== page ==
“I think that’s the problem we had on the Big Island. They thought everything was under control, but it wasn’t,” Onishi said. “Ballot boxes where here and there, the phones weren’t working — those kinds of things that have to be physically checked on by the state at least one week prior to the election.”

State law explicitly gives counties responsibility over voter registration and absentee voting and leaves election day duties — such as the operation of polling places and the delivery and collection of ballots — to the state. But the state elections office can by law assign those tasks to county clerks on neighbor islands because the state headquarters is on Oahu.

Last October, in an unprecedented move that officials said was temporary, Hawaii Chief Election Officer Scott Nago took election day responsibilities away from Kawauchi, citing his inability to communicate with her and troubleshoot remaining logistical issues.

If HSAC’s proposal passes the Legislature, it would give state elections officials a way to prevent those sorts of hiccups from occurring in the first place.

The measure “isn’t going to cost anything,” the LWVH’s Mason said. “It’s a correction to the system, and we need to learn from our mistakes.”

Still, state elections spokesman Rex Quidilla said last year’s elections fiasco was an unusual problem that state officials don’t anticipate will happen again.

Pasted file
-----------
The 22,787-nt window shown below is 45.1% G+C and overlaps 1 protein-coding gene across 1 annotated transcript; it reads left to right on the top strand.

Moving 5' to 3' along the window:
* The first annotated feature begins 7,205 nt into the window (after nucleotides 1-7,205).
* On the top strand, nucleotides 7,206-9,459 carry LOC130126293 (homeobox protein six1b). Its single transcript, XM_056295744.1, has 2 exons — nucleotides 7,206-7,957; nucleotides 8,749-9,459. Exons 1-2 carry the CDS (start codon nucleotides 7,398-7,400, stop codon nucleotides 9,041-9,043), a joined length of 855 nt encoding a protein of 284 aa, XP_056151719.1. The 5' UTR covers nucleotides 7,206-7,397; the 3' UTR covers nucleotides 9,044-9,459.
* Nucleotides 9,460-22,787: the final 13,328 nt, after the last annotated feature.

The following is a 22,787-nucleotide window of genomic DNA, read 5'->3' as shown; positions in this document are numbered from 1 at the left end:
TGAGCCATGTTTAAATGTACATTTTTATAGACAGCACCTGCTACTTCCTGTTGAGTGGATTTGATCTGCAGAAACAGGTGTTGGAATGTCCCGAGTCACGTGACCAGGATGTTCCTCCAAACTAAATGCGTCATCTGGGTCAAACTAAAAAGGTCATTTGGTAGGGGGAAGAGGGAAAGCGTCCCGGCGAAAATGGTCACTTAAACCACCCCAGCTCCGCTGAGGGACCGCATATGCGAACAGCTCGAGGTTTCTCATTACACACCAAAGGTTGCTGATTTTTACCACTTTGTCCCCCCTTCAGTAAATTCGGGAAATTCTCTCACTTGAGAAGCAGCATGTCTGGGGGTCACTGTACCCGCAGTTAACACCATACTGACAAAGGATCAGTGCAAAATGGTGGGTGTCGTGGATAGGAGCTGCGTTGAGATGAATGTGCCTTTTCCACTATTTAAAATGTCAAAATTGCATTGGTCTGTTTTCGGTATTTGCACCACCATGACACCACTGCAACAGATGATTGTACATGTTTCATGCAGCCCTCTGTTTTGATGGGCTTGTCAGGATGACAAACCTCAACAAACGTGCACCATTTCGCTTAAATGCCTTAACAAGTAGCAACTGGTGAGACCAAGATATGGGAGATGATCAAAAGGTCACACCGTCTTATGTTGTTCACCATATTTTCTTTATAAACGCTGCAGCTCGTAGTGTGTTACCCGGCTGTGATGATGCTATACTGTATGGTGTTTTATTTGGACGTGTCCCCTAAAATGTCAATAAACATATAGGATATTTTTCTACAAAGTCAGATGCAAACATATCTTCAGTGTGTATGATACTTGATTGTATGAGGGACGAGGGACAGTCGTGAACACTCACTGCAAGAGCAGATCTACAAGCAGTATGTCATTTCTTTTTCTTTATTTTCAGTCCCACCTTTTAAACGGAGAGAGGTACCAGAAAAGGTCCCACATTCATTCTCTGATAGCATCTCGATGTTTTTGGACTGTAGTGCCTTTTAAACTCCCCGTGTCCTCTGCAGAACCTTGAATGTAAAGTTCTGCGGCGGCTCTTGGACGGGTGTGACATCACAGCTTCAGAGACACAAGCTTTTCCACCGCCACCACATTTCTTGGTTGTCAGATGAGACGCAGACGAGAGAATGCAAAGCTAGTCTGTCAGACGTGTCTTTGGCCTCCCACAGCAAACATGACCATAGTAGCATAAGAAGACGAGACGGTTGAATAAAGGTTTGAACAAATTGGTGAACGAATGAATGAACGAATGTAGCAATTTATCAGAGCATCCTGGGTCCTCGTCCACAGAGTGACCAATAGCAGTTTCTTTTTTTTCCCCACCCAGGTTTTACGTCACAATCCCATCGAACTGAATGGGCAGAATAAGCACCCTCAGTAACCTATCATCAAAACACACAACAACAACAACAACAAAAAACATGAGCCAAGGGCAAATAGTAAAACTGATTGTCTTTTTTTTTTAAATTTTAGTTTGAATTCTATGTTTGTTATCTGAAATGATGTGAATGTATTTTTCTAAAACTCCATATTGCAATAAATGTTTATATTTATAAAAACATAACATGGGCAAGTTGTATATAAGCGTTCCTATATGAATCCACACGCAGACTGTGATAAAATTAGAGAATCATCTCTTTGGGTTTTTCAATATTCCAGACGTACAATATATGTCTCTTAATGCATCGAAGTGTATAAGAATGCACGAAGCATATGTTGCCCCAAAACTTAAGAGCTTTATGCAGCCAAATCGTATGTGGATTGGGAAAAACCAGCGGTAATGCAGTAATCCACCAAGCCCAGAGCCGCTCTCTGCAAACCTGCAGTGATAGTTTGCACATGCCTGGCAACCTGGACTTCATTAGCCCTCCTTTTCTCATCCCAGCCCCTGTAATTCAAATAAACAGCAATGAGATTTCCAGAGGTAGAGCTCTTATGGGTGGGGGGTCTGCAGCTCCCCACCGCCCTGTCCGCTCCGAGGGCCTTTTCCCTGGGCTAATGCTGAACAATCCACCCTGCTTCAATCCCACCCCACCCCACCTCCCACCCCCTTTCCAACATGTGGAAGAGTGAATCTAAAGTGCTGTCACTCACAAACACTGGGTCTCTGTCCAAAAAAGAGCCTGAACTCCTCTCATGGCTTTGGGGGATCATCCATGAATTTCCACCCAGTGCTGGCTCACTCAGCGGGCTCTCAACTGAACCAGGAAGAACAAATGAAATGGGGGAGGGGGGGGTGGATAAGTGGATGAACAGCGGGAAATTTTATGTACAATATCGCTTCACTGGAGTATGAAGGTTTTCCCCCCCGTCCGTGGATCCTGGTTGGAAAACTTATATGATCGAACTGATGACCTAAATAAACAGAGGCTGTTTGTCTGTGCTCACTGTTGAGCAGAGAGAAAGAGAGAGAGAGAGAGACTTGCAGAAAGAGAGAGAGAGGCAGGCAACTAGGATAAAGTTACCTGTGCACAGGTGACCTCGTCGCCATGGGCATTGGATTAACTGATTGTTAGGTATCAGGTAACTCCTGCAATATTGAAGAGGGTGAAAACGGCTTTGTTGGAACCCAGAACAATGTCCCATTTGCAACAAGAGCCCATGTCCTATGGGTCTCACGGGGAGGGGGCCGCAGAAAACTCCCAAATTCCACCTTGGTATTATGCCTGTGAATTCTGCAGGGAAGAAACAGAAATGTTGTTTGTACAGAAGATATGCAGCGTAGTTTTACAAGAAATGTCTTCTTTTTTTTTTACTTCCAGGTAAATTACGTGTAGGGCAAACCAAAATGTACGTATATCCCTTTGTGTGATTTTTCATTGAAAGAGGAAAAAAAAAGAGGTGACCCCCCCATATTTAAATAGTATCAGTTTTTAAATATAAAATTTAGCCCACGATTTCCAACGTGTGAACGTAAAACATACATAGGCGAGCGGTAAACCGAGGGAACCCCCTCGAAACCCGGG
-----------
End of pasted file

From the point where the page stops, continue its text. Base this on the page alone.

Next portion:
“The state and counties have a shared responsibility and shared reliance on each other,” he said, emphasizing that recent mishaps stemmed from specific administrative flaws. “That relationship has worked very well with the exception of Hawaii County in 2012.”

Quidilla wouldn’t comment on the legislative proposals but said that the state elections office is often consulted by the Legislature about the technical aspects of administering an election.

Measures Propose Checks and Balances Among Elections Officials

Mason said the LWVH is planning to introduce a related measure that would give the state Elections Commission oversight of the chief election officer.

The league’s proposal will complement the counties plan, she said, and make clear who has the ultimate authority.

“It seems like there’s a gap as far as providing general supervision of the chief elections officer,” Mason said.

Onishi said he agreed that the two measures could work together to improve the administration of elections, likening the relationships among the state, counties and commission to a system of checks and balances.